|Degree name||Selection rank|
|Bachelor of Aerospace Systems Engineering (Honours)|
|Bachelor of Chemical Engineering (Honours)|
|Bachelor of Chemical Engineering (Honours) / Bachelor of Business|
|Bachelor of Chemical Engineering (Honours) / Bachelor of Mathematics|
|Bachelor of Chemical Engineering (Honours) / Bachelor of Science|
|Bachelor of Civil Engineering (Honours)|
|Bachelor of Civil Engineering (Honours) (Singapore)|
|Bachelor of Civil Engineering (Honours) / Bachelor of Business|
|Bachelor of Civil Engineering (Honours) / Bachelor of Environmental Engineering (Honours)|
|Bachelor of Civil Engineering (Honours) / Bachelor of Mathematics|
|Bachelor of Civil Engineering (Honours) / Bachelor of Surveying (Honours)|
|Bachelor of Computer Systems Engineering (Honours)|
|Bachelor of Computer Systems Engineering (Honours) / Bachelor of Business|
|Bachelor of Computer Systems Engineering (Honours) / Bachelor of Computer Science|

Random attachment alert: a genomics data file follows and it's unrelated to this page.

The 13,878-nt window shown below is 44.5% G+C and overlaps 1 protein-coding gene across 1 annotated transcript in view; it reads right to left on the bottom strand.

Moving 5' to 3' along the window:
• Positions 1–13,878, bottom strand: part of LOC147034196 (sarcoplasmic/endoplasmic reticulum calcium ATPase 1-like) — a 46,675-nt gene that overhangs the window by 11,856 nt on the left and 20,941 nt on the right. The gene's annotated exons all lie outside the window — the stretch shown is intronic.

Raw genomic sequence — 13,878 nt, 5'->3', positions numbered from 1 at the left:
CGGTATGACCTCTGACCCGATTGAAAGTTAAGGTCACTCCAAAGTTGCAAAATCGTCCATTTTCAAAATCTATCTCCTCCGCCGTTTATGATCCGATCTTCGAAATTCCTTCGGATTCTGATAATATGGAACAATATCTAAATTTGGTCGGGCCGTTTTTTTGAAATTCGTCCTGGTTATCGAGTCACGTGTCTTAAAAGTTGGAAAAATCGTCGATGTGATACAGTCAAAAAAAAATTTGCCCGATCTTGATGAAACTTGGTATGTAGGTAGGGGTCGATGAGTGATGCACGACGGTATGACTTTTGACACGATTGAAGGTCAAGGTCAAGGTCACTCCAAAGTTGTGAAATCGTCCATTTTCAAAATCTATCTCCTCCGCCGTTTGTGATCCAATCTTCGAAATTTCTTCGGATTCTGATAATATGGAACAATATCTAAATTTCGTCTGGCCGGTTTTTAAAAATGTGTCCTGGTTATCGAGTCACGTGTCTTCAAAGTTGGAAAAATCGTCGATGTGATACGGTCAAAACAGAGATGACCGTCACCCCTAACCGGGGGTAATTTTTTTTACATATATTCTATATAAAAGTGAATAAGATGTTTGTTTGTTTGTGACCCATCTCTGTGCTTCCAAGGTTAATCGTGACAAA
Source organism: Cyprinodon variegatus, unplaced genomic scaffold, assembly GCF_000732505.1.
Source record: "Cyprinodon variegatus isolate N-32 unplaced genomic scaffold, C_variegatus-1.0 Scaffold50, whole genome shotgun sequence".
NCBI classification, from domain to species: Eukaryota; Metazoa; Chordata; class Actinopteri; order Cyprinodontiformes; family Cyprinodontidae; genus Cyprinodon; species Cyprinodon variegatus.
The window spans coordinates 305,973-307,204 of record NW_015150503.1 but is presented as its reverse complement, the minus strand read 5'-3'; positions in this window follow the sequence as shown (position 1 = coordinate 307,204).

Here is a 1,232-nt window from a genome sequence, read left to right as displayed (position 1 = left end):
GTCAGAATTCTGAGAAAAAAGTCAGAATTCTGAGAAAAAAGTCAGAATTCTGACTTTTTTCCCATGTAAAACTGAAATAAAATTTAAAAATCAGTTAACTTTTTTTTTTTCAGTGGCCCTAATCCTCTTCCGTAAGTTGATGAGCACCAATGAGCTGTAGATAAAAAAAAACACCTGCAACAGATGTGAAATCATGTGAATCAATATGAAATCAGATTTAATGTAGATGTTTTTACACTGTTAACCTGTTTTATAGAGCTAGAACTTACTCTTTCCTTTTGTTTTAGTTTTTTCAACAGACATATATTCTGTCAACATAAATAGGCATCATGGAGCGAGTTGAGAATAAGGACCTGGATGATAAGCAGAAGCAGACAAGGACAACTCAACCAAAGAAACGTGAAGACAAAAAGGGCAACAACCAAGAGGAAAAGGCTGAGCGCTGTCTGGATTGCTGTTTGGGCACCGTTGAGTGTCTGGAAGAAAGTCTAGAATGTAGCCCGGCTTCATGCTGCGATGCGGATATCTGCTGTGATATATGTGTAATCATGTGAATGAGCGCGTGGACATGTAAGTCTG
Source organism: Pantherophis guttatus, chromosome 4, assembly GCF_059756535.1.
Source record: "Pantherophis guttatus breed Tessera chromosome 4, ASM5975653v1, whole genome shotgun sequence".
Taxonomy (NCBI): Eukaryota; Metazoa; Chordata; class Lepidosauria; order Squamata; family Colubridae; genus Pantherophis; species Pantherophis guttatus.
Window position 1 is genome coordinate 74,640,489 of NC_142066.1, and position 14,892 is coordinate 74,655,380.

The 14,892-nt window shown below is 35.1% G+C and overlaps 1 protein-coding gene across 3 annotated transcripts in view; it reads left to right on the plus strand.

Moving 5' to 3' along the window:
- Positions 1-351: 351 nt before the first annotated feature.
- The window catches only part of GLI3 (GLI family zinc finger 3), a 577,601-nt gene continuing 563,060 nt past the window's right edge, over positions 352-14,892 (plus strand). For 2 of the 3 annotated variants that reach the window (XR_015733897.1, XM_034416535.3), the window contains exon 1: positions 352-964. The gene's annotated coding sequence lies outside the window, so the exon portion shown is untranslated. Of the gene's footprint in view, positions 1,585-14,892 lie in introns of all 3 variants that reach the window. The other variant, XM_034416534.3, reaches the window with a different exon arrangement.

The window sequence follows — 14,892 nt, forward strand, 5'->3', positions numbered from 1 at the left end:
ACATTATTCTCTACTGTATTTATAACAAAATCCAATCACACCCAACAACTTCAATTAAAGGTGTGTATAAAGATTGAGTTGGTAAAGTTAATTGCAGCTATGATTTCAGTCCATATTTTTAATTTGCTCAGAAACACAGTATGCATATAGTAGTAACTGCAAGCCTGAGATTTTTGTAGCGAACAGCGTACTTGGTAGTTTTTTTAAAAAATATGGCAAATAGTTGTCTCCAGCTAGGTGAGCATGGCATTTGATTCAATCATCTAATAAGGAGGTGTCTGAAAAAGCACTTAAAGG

|Bachelor of Computer Systems Engineering (Honours) / Bachelor of Mathematics|
|Bachelor of Computer Systems Engineering (Honours) / Bachelor of Science|
|Bachelor of Electrical and Electronic Engineering (Honours)|
|Bachelor of Electrical and Electronic Engineering (Honours) / Bachelor of Business|
|Bachelor of Electrical and Electronic Engineering (Honours) / Bachelor of Computer Systems Engineering (Honours)|
|Bachelor of Electrical and Electronic Engineering (Honours) / Bachelor of Mathematics|
|Bachelor of Electrical and Electronic Engineering (Honours) / Bachelor of Science|
|Bachelor of Engineering (Mining Transfer Program)|
|Bachelor of Environmental Engineering (Honours)|
|Bachelor of Environmental Engineering (Honours) / Bachelor of Science|
|Bachelor of Mechanical Engineering (Honours)|
|Bachelor of Mechanical Engineering (Honours) / Bachelor of Business|
|Bachelor of Mechanical Engineering (Honours) / Bachelor of Mathematics|